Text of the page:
TIME magazine recently cashed in on a current, strained Western attitude to breastfeeding. They published a beautiful, quirky breastfeeding photograph on their cover and gave it what I would call a contentious caption. It brought enormous mainstream media attention to breastfeeding. Suddenly everyone was talking about breastfeeding: not just parents. This is good.
I’m at the stage where I can nurse my 18-month-old son with hardly a prior thought, but it wasn’t like this when my daughter was a baby and toddler. For one thing, she wanted to nurse much more than he does and for longer, anywhere, anytime without warning. She was just that kind of baby. On the other hand, when she was born four years ago I had hardly known anyone who breastfed and I didn’t know anything about it. I was learning from a strong online community, and they’re the reason I was able to continue to nurse my daughter until she was 2 and a half. They came from the parenting website Rollercoaster.ie and subsequently over email and then via Facebook. I still find support from the Extended Breastfeeding in Ireland Facebook group.
I desperately needed support and understanding from my ‘real world’ community too, though. It was a shocking experience to find that many Irish people didn’t really understand breastfeeding. I often felt a pressure to hide us, all through mine and my daughter’s nursing relationship, right from when she was a newborn to when we weaned. My family and friends got used to it, but I think it was a bit hard for them. Giving formula is a bit different to nursing, if you’re more familiar with it: babies are fed more on a schedule, whereas breastfeeding means a demand and supply relationship. Nursing also means much more than just food. It’s also for comfort, naps, and medicine. My daughter needed nursing or “boppy” as she called it as much for these things as for food and drink. So she was latched on to me a lot. I think people found that strange.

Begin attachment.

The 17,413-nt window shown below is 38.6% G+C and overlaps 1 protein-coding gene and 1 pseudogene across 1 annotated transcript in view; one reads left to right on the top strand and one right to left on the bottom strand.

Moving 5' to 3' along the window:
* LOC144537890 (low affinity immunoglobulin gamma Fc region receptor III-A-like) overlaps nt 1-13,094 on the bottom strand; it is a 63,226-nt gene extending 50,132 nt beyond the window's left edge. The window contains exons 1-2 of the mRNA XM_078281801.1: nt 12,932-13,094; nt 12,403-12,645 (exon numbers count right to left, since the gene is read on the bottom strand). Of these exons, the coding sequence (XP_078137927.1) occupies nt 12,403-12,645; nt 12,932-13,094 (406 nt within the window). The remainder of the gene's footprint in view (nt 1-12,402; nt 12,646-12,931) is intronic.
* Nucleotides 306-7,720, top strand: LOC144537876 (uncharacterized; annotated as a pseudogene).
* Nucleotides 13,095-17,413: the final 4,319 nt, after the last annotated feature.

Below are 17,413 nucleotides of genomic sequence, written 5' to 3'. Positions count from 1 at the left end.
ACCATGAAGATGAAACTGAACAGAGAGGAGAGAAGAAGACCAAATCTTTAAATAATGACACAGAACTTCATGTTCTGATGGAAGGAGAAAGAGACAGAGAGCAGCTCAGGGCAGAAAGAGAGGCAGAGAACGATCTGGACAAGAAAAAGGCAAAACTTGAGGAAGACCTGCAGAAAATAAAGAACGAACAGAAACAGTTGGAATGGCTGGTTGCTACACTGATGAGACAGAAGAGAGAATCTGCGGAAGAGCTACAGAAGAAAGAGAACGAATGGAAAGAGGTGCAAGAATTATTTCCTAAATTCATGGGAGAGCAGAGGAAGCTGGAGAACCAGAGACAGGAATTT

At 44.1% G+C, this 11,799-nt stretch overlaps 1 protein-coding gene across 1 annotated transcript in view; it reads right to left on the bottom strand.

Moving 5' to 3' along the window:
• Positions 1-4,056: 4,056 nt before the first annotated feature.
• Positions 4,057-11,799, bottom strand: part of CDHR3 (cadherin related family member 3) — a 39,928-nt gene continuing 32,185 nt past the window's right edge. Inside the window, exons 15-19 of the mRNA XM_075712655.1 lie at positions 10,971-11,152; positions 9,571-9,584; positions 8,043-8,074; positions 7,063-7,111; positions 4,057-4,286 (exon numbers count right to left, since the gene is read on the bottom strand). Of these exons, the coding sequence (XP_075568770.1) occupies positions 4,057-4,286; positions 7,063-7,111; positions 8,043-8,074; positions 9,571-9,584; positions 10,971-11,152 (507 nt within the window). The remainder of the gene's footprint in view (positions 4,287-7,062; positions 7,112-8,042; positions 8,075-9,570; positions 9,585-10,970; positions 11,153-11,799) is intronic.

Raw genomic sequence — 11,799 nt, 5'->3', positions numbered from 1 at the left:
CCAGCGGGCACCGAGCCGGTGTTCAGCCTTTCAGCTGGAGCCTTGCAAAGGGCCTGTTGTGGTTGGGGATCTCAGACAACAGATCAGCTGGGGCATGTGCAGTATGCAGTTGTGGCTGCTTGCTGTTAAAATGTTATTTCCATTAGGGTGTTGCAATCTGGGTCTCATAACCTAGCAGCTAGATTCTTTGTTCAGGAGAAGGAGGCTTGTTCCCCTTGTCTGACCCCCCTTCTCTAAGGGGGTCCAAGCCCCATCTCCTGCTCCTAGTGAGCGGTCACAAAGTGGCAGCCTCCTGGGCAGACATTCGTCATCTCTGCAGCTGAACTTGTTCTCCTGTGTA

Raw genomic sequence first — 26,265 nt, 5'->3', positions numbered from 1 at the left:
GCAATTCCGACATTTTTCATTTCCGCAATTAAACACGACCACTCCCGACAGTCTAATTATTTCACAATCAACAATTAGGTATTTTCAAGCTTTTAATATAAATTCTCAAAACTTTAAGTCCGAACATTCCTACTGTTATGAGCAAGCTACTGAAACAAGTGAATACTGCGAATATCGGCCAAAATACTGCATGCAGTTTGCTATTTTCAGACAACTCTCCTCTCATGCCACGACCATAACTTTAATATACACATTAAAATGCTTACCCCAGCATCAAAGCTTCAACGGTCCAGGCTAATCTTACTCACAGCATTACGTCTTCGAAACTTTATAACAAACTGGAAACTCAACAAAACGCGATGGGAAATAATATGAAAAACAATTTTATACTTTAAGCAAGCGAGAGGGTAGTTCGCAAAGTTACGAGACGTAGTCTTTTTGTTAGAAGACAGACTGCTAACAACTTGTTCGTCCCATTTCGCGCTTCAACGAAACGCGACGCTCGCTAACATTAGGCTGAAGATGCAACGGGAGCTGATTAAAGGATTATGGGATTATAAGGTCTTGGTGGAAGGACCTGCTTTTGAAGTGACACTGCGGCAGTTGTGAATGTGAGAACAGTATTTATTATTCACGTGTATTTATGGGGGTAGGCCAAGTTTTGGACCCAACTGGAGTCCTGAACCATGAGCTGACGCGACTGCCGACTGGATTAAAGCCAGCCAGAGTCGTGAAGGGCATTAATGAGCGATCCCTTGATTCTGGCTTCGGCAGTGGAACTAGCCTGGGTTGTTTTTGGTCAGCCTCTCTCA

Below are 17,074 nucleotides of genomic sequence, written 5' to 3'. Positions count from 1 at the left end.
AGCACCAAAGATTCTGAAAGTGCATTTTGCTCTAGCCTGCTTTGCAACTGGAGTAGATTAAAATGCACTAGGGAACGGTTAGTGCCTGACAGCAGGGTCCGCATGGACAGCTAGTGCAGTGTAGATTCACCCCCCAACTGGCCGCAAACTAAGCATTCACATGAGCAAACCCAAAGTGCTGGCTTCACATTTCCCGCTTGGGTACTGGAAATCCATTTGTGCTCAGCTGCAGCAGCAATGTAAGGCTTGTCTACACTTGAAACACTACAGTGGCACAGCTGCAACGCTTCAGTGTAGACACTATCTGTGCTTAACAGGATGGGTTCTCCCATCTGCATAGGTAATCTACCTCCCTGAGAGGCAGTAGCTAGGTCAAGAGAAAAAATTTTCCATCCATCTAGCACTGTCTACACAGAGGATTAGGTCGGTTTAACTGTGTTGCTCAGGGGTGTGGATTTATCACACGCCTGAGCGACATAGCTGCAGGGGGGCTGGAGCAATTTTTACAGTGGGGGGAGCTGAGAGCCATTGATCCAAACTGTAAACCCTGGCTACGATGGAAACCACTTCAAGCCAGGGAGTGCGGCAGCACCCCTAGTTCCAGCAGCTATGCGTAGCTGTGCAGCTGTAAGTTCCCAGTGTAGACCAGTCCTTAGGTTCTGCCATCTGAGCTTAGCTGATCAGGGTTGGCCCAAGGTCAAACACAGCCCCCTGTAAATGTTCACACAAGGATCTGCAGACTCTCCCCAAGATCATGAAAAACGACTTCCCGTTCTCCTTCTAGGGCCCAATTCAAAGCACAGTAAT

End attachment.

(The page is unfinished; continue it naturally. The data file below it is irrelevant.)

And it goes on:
Feeling like I had to defend it all the time was unsettling. I got asked a lot about when I was going to wean, would I not give her a bottle. It started in earnest from when she was three months old. By then I knew how important it was to her. It was a revelation to learn from my online friends that I *could* keep nursing her through babyhood and into toddlerhood, that this was not only normal but good. I was learning about breastfeeding in a land that had largely forgotten how. In the early days, I didn’t know what I was doing, I tried to feed her on a schedule, my supply got messed up, I got blockages and mastitis and pain. Instead of the correct information and solid support to get us going, it seemed like nobody understood. The public health nurses and GP were sympathetic but wanted me to consider giving up. My family were at a loss to help. It felt like everyone thought I was putting unnecessary pressure on myself to breastfeed my tiny new baby, as though a bottle would do. Thanks to my internet support network, I found out about La Leche League, Cuidiú and a private lactation consultant and I finally got it right when my daughter was 5 weeks old.